After wrestling with the costs and design of the Sept. 11 memorial, planners face another dilemma — whether to charge admission to the museum honoring those who died at the World Trade Center.
The state Assembly on Friday approved a bill barring any state money from going to the World Trade Center Memorial Foundation if admission is charged. The state Senate approved an identical measure Thursday.
The bill’s fate, though, is unclear.
Gov. George Pataki indicated he would veto the measure, saying the museum needs income to cover its substantial operating costs.
Any plan to charge admission wouldn’t apply to most of the memorial, including a visitor’s center, reflecting pools and walls containing the names of the dead. Those areas would remain free, Pataki said.
Without fees, no building?
Mayor Michael Bloomberg said Friday on his weekly radio show that a ban on admission charges was a bad idea.
“I hope the governor vetoes the bill because it’s probably true that without being able to charge, we can’t build the memorial,” he said.
The mayor said that of the estimated $500 million cost of the memorial, half will come from public funds, “and the city can’t be in a position down the road where people say, ’Oh, come on, you’ve got to pay for all the maintenance.”’
About $50 million a year would be needed to run the memorial site, Bloomberg said, including security costs and a fund for repairs.
Elsewhere in the country, there is no clear precedent on charging admission. In Oklahoma City, where the 1995 terrorist bombing of a federal building killed 168 people, general admission to the National Memorial & Museum is $8. But the Outdoor Symbolic Memorial, which is open 24 hours a day, is free.
Foundation opposes bill
In Washington, admission is free to both the Vietnam Veterans Memorial and the Holocaust Memorial Museum.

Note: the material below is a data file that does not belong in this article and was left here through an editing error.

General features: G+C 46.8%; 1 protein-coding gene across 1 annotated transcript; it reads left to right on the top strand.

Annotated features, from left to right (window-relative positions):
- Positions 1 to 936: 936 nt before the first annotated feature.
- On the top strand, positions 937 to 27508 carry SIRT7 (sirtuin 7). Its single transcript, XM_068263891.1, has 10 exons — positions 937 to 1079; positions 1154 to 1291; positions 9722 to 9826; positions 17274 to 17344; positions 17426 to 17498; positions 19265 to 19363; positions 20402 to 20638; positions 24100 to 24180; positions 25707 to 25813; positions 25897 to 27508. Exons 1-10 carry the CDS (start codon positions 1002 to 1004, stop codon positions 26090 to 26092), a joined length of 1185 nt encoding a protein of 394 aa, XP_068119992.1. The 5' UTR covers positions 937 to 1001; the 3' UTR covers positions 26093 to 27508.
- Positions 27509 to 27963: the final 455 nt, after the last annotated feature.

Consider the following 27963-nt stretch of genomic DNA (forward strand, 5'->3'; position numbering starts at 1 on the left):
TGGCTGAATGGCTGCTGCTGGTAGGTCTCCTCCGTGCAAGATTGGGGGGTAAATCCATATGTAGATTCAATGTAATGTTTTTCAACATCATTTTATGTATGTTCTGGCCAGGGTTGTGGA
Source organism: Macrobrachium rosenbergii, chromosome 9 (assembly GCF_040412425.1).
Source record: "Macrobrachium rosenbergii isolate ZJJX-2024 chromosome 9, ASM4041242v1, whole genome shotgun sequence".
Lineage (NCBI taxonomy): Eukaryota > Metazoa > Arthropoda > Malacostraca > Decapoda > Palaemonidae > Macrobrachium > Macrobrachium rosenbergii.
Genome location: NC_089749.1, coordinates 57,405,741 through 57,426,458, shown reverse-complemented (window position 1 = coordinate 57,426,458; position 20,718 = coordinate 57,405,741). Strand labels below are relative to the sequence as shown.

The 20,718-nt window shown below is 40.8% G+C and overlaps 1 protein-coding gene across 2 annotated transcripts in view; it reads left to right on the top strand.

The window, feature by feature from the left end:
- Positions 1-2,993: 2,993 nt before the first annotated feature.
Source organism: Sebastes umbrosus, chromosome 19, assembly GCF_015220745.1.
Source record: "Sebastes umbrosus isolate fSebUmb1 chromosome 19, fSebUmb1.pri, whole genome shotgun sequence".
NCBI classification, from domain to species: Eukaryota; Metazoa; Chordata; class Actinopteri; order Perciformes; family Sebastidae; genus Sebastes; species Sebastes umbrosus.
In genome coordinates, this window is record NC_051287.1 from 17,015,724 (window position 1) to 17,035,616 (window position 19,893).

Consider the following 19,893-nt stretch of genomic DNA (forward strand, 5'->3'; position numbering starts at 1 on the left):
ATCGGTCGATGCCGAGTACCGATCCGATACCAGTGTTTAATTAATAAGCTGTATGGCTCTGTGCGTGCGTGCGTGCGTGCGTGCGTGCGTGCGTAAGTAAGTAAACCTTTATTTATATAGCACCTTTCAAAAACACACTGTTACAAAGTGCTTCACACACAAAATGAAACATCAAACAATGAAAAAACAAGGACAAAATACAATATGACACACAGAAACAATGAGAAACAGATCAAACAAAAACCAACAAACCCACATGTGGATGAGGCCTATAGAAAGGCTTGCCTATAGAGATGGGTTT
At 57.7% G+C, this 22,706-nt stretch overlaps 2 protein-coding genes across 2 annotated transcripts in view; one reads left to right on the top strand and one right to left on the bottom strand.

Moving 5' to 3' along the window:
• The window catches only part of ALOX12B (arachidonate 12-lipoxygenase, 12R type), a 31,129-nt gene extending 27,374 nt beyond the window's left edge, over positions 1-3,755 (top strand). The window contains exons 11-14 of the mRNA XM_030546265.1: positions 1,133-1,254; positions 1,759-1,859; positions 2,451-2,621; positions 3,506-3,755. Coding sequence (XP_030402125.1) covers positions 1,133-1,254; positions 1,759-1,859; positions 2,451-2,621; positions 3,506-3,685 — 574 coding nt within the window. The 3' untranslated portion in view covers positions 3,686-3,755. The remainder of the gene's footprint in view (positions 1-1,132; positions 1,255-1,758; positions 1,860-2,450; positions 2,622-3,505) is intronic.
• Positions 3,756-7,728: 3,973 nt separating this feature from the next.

In New York, the issue of admission fees to the Ground Zero museum is far from resolved. Admission to the outdoor memorial will be free, the foundation says.
On Friday, the three top foundation officials sent a letter to Assembly Speaker Sheldon Silver and Senate Majority Leader Joseph Bruno, saying they strongly oppose the bill.
“This bill threatens to undermine the long-term care and operations of the memorial and museum at Ground Zero,” said the letter signed by John C. Whitehead, the foundation’s chairman, as well as Thomas S. Johnson, chairman of its executive committee, and acting President Joseph C. Daniels.
The Senate bill was sponsored by Sen. Martin Golden, who said that charging for visitors to see a memorial to the more than 2,700 people who died on Sept. 11, 2001, is distasteful.
“Could you imagine a mom, dad, son or daughter having to pay to go in where their loved one died?” asked Golden.
But foundation spokeswoman Lynn Rasic said that even if the public is charged fees, the museum would be free of charge to any family member or loved one of those who died on Sept. 11.
The opening of the museum and memorial is slated for 2009.